Ken Burke, Clerk of the circuit Court, offers a public service Q & A
Q. What determines the issuance of an injunction?
A. There are several types of injunctions but the two most prevalent are an injunction for domestic violence and an injunction for repeat violence. Domestic Violence Injunctions involve a spouse, former spouse, person related by blood or marriage, a person who is presently residing together with you as if a family or who has resided in the past as if a family member, and a person who has a child in common with you. Repeat Violence Injunctions can be filed if you have encountered two incidents, one of which must have been within six months of the filing of the petition, by someone other than those listed above. This would apply if you have been a victim of battery, assault, or sexual violence. Assault is defined as an intentional, unlawful threat by word or act to do violence to the person of another, coupled with an apparent ability to do so, and doing some act which creates a well-founded fear that violence is imminent. Battery is defined as actually and intentionally touching or striking a person against the person's will.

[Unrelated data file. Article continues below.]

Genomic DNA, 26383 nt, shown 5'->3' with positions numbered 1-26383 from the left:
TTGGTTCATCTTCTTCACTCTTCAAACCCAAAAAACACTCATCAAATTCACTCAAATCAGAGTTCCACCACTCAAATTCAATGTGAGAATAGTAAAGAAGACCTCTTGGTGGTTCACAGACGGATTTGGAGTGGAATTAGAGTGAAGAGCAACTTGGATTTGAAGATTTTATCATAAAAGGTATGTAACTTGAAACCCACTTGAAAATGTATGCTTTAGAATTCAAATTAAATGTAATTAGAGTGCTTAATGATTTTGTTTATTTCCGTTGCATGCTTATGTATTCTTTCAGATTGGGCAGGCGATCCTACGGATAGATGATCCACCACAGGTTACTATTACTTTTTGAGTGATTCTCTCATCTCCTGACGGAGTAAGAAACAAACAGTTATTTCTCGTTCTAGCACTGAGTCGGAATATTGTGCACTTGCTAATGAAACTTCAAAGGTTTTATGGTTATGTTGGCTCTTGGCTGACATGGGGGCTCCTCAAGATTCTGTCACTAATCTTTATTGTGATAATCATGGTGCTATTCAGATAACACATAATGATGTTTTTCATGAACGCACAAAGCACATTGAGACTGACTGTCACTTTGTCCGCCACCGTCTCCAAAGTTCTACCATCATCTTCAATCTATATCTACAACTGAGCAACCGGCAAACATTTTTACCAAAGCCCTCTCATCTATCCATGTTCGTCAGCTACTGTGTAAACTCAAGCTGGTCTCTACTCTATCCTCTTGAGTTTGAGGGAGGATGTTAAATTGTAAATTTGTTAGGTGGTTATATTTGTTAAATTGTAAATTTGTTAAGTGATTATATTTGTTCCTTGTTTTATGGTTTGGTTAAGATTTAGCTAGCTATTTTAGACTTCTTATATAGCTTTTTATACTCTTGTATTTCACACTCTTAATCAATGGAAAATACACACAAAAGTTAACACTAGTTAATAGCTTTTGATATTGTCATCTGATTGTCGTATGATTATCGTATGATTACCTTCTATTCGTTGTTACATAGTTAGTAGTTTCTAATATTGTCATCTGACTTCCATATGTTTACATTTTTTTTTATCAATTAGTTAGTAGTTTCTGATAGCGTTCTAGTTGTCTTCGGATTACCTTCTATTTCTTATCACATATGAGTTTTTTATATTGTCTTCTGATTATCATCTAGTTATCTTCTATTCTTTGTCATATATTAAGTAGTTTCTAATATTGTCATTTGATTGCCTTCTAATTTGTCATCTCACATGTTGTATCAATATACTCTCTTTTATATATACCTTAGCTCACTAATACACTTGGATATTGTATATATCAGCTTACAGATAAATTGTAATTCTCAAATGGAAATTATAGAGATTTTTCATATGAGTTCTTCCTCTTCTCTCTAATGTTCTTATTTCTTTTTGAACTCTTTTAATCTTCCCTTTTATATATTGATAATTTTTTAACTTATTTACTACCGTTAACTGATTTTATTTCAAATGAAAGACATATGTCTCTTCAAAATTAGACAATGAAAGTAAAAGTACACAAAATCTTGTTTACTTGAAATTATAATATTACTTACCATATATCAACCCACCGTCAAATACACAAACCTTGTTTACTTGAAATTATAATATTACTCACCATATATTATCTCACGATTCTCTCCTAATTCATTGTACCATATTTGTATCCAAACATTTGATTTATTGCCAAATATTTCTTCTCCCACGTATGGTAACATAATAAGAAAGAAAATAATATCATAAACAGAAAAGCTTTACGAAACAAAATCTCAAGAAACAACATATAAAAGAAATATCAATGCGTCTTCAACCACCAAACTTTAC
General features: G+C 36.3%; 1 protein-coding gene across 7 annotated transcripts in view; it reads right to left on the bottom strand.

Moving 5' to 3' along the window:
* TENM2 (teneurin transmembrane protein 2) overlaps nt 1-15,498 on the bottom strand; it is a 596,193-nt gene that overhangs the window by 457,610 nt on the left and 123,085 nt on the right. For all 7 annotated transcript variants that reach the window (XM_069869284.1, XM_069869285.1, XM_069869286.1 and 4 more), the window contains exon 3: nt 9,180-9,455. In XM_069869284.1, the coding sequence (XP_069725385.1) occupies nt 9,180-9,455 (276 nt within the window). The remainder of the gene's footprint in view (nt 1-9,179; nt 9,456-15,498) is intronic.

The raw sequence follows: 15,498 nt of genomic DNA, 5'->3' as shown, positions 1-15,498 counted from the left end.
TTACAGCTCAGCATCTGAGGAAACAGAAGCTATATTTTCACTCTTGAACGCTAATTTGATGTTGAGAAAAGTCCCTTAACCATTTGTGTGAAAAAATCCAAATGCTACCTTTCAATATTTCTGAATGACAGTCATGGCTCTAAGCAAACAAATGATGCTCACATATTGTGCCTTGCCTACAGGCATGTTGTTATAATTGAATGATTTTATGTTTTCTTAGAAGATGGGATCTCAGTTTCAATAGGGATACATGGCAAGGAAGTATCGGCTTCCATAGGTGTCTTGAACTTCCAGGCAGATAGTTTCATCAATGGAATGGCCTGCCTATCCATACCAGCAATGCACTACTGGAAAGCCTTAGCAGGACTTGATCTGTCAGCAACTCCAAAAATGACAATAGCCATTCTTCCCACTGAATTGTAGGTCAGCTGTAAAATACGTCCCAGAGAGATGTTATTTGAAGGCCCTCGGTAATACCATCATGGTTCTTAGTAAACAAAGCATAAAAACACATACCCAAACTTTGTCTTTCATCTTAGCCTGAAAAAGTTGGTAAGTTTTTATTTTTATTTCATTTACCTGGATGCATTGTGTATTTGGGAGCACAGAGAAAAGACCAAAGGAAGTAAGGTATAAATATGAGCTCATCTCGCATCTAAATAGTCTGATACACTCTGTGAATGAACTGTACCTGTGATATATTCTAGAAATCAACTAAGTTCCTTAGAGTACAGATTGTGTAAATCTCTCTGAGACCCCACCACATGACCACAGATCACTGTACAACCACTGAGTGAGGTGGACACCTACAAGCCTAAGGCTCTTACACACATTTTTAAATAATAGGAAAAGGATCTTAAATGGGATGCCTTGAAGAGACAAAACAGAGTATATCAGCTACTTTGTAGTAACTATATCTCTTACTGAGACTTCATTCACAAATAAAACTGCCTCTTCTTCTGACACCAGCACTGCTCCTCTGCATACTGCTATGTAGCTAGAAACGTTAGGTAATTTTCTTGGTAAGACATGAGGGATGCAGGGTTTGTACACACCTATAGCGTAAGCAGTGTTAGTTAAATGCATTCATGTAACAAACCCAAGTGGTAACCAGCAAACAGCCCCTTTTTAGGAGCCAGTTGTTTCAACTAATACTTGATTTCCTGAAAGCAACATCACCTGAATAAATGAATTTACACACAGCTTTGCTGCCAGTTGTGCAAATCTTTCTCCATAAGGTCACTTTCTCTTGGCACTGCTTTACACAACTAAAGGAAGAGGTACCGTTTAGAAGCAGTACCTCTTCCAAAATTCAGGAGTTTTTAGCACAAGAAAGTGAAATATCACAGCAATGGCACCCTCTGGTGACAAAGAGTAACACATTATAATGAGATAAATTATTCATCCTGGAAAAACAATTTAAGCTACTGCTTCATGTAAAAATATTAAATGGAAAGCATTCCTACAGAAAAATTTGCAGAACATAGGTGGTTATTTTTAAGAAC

The Clerk's Office has forms available for your use; however, in order for the Court to determine whether or not to grant the injunction, your petition must include specifics including dates and facts which convince the Judge that an immediate and present danger exists.
The Clerk's Office forwards the file to a Judge for review. The Judge's decision is based solely on what is contained in the written petition from that party. If granted, a temporary injunction is entered and a hearing is scheduled within 15 days to afford both sides an opportunity to be heard. An injunction is an Order on paper signed by a Judge but it is not in effect until the other person is served. At the final hearing, a Judge will decide whether or not to issue a permanent injunction.
An injunction case becomes a public record in the Clerk's Office unless a juvenile is involved or unless sealed by a Judge. A copy of the injunction file is forwarded to the State Attorney's Office. Often, people are sent to the Clerk's Office to apply for the issuance of an injunction. Only a Judge can issue the actual injunction. Another option is to file a criminal complaint with a law enforcement officer if an assault, battery, or other crime has been committed. As a condition of pre-trial release, a Judge can require a defendant to stay away from you or from certain places.
More information is available on the Clerk's website at http://www.pinellasclerk.org or from these abuse hotlines: STATEWIDE Abuse Hotline: 1-800-500-1119 ~ CLERK'S Abuse Hotline: 1-727-464-4878.
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